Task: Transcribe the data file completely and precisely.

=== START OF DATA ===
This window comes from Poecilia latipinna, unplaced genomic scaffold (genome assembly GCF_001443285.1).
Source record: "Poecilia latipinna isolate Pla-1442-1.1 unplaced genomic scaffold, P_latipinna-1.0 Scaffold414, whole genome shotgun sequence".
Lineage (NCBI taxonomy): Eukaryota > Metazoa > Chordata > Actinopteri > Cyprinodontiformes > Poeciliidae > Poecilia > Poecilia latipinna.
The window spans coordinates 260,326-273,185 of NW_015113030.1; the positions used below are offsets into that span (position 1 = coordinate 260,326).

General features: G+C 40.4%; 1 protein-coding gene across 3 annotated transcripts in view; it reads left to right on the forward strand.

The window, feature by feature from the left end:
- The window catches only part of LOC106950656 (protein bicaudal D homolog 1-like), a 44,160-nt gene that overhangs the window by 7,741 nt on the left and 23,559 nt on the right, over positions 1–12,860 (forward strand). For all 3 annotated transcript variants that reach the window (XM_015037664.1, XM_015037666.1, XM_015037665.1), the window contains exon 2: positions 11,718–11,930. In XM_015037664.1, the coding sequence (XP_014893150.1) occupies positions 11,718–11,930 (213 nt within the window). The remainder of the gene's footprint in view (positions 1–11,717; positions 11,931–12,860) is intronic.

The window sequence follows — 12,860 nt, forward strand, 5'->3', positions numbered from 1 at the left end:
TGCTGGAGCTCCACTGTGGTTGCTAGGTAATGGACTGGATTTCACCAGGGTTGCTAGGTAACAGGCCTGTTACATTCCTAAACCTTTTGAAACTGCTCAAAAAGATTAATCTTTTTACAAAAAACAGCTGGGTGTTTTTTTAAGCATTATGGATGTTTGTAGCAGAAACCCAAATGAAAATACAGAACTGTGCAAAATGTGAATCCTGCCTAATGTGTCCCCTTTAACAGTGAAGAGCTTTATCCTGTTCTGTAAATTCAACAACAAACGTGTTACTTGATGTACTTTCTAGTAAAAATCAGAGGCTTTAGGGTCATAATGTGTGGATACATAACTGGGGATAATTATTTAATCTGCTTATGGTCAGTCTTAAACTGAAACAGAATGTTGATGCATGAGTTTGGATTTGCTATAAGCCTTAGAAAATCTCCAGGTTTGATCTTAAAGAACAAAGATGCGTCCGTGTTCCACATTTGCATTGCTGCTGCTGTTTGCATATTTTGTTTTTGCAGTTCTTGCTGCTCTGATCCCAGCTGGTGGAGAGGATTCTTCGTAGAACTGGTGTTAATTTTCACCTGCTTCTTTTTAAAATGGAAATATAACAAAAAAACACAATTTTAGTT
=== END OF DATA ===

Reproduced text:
This window comes from Poecilia latipinna, unplaced genomic scaffold (genome assembly GCF_001443285.1).
Source record: "Poecilia latipinna isolate Pla-1442-1.1 unplaced genomic scaffold, P_latipinna-1.0 Scaffold414, whole genome shotgun sequence".
Lineage (NCBI taxonomy): Eukaryota > Metazoa > Chordata > Actinopteri > Cyprinodontiformes > Poeciliidae > Poecilia > Poecilia latipinna.
The window spans coordinates 260,326-273,185 of NW_015113030.1; the positions used below are offsets into that span (position 1 = coordinate 260,326).

General features: G+C 40.4%; 1 protein-coding gene across 3 annotated transcripts in view; it reads left to right on the forward strand.

The window, feature by feature from the left end:
- The window catches only part of LOC106950656 (protein bicaudal D homolog 1-like), a 44,160-nt gene that overhangs the window by 7,741 nt on the left and 23,559 nt on the right, over positions 1–12,860 (forward strand). For all 3 annotated transcript variants that reach the window (XM_015037664.1, XM_015037666.1, XM_015037665.1), the window contains exon 2: positions 11,718–11,930. In XM_015037664.1, the coding sequence (XP_014893150.1) occupies positions 11,718–11,930 (213 nt within the window). The remainder of the gene's footprint in view (positions 1–11,717; positions 11,931–12,860) is intronic.

The window sequence follows — 12,860 nt, forward strand, 5'->3', positions numbered from 1 at the left end:
TGCTGGAGCTCCACTGTGGTTGCTAGGTAATGGACTGGATTTCACCAGGGTTGCTAGGTAACAGGCCTGTTACATTCCTAAACCTTTTGAAACTGCTCAAAAAGATTAATCTTTTTACAAAAAACAGCTGGGTGTTTTTTTAAGCATTATGGATGTTTGTAGCAGAAACCCAAATGAAAATACAGAACTGTGCAAAATGTGAATCCTGCCTAATGTGTCCCCTTTAACAGTGAAGAGCTTTATCCTGTTCTGTAAATTCAACAACAAACGTGTTACTTGATGTACTTTCTAGTAAAAATCAGAGGCTTTAGGGTCATAATGTGTGGATACATAACTGGGGATAATTATTTAATCTGCTTATGGTCAGTCTTAAACTGAAACAGAATGTTGATGCATGAGTTTGGATTTGCTATAAGCCTTAGAAAATCTCCAGGTTTGATCTTAAAGAACAAAGATGCGTCCGTGTTCCACATTTGCATTGCTGCTGCTGTTTGCATATTTTGTTTTTGCAGTTCTTGCTGCTCTGATCCCAGCTGGTGGAGAGGATTCTTCGTAGAACTGGTGTTAATTTTCACCTGCTTCTTTTTAAAATGGAAATATAACAAAAAAACACAATTTTAGTT